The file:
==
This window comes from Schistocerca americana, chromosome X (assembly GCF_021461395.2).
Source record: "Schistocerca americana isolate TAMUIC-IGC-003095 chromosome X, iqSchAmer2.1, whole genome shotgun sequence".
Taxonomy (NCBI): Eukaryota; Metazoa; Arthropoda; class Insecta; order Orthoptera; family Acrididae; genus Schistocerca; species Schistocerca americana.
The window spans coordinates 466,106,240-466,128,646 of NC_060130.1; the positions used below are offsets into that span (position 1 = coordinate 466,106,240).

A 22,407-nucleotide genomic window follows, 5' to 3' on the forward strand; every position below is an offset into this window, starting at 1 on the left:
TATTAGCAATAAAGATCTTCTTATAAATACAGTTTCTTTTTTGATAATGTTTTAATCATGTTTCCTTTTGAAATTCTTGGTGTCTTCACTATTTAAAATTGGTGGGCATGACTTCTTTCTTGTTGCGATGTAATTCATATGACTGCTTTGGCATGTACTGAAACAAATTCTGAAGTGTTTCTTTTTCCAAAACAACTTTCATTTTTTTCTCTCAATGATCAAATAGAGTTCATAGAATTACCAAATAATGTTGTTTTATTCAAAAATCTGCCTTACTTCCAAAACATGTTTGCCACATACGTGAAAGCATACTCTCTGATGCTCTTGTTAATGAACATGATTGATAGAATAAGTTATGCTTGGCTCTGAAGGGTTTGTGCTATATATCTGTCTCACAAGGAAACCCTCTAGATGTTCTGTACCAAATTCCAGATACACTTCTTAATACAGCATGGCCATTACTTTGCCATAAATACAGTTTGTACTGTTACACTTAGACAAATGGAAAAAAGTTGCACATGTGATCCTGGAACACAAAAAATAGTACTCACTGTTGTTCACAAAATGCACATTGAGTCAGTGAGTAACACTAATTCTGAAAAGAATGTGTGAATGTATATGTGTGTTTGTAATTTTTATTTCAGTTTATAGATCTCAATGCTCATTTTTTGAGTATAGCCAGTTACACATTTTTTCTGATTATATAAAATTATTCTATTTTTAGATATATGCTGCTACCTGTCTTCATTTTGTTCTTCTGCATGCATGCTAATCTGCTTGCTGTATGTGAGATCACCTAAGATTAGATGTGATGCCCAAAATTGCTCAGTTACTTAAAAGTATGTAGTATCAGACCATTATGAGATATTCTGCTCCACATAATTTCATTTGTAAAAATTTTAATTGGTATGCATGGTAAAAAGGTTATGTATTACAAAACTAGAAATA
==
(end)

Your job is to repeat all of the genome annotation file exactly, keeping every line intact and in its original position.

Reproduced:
This window comes from Schistocerca americana, chromosome X (assembly GCF_021461395.2).
Source record: "Schistocerca americana isolate TAMUIC-IGC-003095 chromosome X, iqSchAmer2.1, whole genome shotgun sequence".
Taxonomy (NCBI): Eukaryota; Metazoa; Arthropoda; class Insecta; order Orthoptera; family Acrididae; genus Schistocerca; species Schistocerca americana.
The window spans coordinates 466,106,240-466,128,646 of NC_060130.1; the positions used below are offsets into that span (position 1 = coordinate 466,106,240).

A 22,407-nucleotide genomic window follows, 5' to 3' on the forward strand; every position below is an offset into this window, starting at 1 on the left:
TATTAGCAATAAAGATCTTCTTATAAATACAGTTTCTTTTTTGATAATGTTTTAATCATGTTTCCTTTTGAAATTCTTGGTGTCTTCACTATTTAAAATTGGTGGGCATGACTTCTTTCTTGTTGCGATGTAATTCATATGACTGCTTTGGCATGTACTGAAACAAATTCTGAAGTGTTTCTTTTTCCAAAACAACTTTCATTTTTTTCTCTCAATGATCAAATAGAGTTCATAGAATTACCAAATAATGTTGTTTTATTCAAAAATCTGCCTTACTTCCAAAACATGTTTGCCACATACGTGAAAGCATACTCTCTGATGCTCTTGTTAATGAACATGATTGATAGAATAAGTTATGCTTGGCTCTGAAGGGTTTGTGCTATATATCTGTCTCACAAGGAAACCCTCTAGATGTTCTGTACCAAATTCCAGATACACTTCTTAATACAGCATGGCCATTACTTTGCCATAAATACAGTTTGTACTGTTACACTTAGACAAATGGAAAAAAGTTGCACATGTGATCCTGGAACACAAAAAATAGTACTCACTGTTGTTCACAAAATGCACATTGAGTCAGTGAGTAACACTAATTCTGAAAAGAATGTGTGAATGTATATGTGTGTTTGTAATTTTTATTTCAGTTTATAGATCTCAATGCTCATTTTTTGAGTATAGCCAGTTACACATTTTTTCTGATTATATAAAATTATTCTATTTTTAGATATATGCTGCTACCTGTCTTCATTTTGTTCTTCTGCATGCATGCTAATCTGCTTGCTGTATGTGAGATCACCTAAGATTAGATGTGATGCCCAAAATTGCTCAGTTACTTAAAAGTATGTAGTATCAGACCATTATGAGATATTCTGCTCCACATAATTTCATTTGTAAAAATTTTAATTGGTATGCATGGTAAAAAGGTTATGTATTACAAAACTAGAAATA